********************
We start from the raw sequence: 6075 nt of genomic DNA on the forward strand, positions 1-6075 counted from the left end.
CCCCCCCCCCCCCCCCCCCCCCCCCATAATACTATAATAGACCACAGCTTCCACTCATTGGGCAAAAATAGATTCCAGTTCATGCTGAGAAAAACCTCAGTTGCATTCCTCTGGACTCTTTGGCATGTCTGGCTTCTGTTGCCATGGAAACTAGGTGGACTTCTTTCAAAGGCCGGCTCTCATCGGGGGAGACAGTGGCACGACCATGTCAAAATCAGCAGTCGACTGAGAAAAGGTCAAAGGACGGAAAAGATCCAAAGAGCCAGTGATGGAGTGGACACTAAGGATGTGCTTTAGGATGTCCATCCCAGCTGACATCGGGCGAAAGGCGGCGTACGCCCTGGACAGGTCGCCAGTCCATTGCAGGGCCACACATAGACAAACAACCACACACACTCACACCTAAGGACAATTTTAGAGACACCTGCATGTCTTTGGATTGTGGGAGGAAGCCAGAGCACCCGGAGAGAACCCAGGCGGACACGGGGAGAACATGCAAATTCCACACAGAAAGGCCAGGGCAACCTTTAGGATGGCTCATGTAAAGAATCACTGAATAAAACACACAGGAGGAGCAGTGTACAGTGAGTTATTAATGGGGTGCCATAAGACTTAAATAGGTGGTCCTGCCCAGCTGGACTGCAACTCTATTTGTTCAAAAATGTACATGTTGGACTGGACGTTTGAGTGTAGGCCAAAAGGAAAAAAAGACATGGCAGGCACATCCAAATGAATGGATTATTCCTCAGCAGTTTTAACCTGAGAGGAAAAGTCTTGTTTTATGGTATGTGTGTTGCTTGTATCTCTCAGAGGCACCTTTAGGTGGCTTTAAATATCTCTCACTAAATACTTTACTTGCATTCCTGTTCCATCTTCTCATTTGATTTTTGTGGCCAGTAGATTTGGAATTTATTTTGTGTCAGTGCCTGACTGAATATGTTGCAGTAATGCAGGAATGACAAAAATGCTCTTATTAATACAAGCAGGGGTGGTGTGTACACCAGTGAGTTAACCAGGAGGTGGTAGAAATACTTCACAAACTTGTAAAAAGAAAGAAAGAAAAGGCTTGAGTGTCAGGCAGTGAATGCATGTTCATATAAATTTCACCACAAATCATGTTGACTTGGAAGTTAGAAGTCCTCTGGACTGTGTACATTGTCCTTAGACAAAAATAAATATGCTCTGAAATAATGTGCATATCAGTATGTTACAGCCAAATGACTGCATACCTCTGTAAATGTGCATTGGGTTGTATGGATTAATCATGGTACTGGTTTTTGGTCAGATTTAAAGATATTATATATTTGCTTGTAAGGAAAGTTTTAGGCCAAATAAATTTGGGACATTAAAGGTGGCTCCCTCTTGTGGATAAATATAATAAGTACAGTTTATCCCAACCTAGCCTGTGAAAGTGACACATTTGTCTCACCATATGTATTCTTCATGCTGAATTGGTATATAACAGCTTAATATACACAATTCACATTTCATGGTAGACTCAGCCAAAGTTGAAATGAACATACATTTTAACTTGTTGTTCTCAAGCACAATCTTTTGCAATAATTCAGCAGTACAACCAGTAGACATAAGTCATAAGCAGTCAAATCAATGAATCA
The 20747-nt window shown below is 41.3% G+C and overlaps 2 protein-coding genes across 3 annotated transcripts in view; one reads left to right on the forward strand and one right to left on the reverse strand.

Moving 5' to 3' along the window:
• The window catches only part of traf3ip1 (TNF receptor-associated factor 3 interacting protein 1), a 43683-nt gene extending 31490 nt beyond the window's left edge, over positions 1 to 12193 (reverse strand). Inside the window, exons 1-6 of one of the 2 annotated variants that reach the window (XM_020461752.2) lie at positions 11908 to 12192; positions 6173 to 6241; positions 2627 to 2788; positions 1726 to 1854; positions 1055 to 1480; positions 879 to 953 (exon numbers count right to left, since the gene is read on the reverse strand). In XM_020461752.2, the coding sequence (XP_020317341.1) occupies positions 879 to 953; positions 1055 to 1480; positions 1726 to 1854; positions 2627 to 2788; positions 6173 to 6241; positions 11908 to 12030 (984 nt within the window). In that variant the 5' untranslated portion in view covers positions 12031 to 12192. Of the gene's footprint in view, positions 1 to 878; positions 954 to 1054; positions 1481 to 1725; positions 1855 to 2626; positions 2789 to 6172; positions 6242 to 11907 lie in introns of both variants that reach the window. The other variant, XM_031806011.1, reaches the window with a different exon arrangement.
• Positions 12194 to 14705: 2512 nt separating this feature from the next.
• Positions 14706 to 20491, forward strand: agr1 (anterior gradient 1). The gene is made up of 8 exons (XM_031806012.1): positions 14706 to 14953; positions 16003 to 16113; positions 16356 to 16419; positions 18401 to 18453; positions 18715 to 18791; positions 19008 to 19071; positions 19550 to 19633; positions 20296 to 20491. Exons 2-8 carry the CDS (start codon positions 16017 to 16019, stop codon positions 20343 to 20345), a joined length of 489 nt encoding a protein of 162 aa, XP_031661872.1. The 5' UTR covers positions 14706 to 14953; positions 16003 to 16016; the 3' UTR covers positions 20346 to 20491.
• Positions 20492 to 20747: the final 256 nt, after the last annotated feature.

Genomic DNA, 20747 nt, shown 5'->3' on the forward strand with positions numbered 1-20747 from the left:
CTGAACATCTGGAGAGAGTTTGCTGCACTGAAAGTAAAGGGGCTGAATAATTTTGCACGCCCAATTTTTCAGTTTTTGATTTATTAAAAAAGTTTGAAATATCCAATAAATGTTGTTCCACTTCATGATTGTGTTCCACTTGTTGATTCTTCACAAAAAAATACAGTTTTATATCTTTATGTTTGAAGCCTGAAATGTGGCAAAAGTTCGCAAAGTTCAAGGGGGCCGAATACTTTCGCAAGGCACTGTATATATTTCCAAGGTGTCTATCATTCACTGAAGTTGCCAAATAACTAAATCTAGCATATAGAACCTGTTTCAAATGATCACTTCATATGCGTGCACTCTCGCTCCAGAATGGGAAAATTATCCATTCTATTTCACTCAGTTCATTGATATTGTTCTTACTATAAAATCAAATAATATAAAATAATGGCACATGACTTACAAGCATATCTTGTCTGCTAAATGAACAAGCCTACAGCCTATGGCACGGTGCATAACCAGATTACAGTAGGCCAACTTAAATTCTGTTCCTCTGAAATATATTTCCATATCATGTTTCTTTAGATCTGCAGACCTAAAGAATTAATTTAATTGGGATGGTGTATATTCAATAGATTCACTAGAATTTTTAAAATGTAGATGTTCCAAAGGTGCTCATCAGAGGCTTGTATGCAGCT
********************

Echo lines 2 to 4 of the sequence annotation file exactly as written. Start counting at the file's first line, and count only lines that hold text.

CCCCCCCCCCCCCCCCCCCCCCCCCATAATACTATAATAGACCACAGCTTCCACTCATTGGGCAAAAATAGATTCCAGTTCATGCTGAGAAAAACCTCAGTTGCATTCCTCTGGACTCTTTGGCATGTCTGGCTTCTGTTGCCATGGAAACTAGGTGGACTTCTTTCAAAGGCCGGCTCTCATCGGGGGAGACAGTGGCACGACCATGTCAAAATCAGCAGTCGACTGAGAAAAGGTCAAAGGACGGAAAAGATCCAAAGAGCCAGTGATGGAGTGGACACTAAGGATGTGCTTTAGGATGTCCATCCCAGCTGACATCGGGCGAAAGGCGGCGTACGCCCTGGACAGGTCGCCAGTCCATTGCAGGGCCACACATAGACAAACAACCACACACACTCACACCTAAGGACAATTTTAGAGACACCTGCATGTCTTTGGATTGTGGGAGGAAGCCAGAGCACCCGGAGAGAACCCAGGCGGACACGGGGAGAACATGCAAATTCCACACAGAAAGGCCAGGGCAACCTTTAGGATGGCTCATGTAAAGAATCACTGAATAAAACACACAGGAGGAGCAGTGTACAGTGAGTTATTAATGGGGTGCCATAAGACTTAAATAGGTGGTCCTGCCCAGCTGGACTGCAACTCTATTTGTTCAAAAATGTACATGTTGGACTGGACGTTTGAGTGTAGGCCAAAAGGAAAAAAAGACATGGCAGGCACATCCAAATGAATGGATTATTCCTCAGCAGTTTTAACCTGAGAGGAAAAGTCTTGTTTTATGGTATGTGTGTTGCTTGTATCTCTCAGAGGCACCTTTAGGTGGCTTTAAATATCTCTCACTAAATACTTTACTTGCATTCCTGTTCCATCTTCTCATTTGATTTTTGTGGCCAGTAGATTTGGAATTTATTTTGTGTCAGTGCCTGACTGAATATGTTGCAGTAATGCAGGAATGACAAAAATGCTCTTATTAATACAAGCAGGGGTGGTGTGTACACCAGTGAGTTAACCAGGAGGTGGTAGAAATACTTCACAAACTTGTAAAAAGAAAGAAAGAAAAGGCTTGAGTGTCAGGCAGTGAATGCATGTTCATATAAATTTCACCACAAATCATGTTGACTTGGAAGTTAGAAGTCCTCTGGACTGTGTACATTGTCCTTAGACAAAAATAAATATGCTCTGAAATAATGTGCATATCAGTATGTTACAGCCAAATGACTGCATACCTCTGTAAATGTGCATTGGGTTGTATGGATTAATCATGGTACTGGTTTTTGGTCAGATTTAAAGATATTATATATTTGCTTGTAAGGAAAGTTTTAGGCCAAATAAATTTGGGACATTAAAGGTGGCTCCCTCTTGTGGATAAATATAATAAGTACAGTTTATCCCAACCTAGCCTGTGAAAGTGACACATTTGTCTCACCATATGTATTCTTCATGCTGAATTGGTATATAACAGCTTAATATACACAATTCACATTTCATGGTAGACTCAGCCAAAGTTGAAATGAACATACATTTTAACTTGTTGTTCTCAAGCACAATCTTTTGCAATAATTCAGCAGTACAACCAGTAGACATAAGTCATAAGCAGTCAAATCAATGAATCA
The 20747-nt window shown below is 41.3% G+C and overlaps 2 protein-coding genes across 3 annotated transcripts in view; one reads left to right on the forward strand and one right to left on the reverse strand.

Moving 5' to 3' along the window: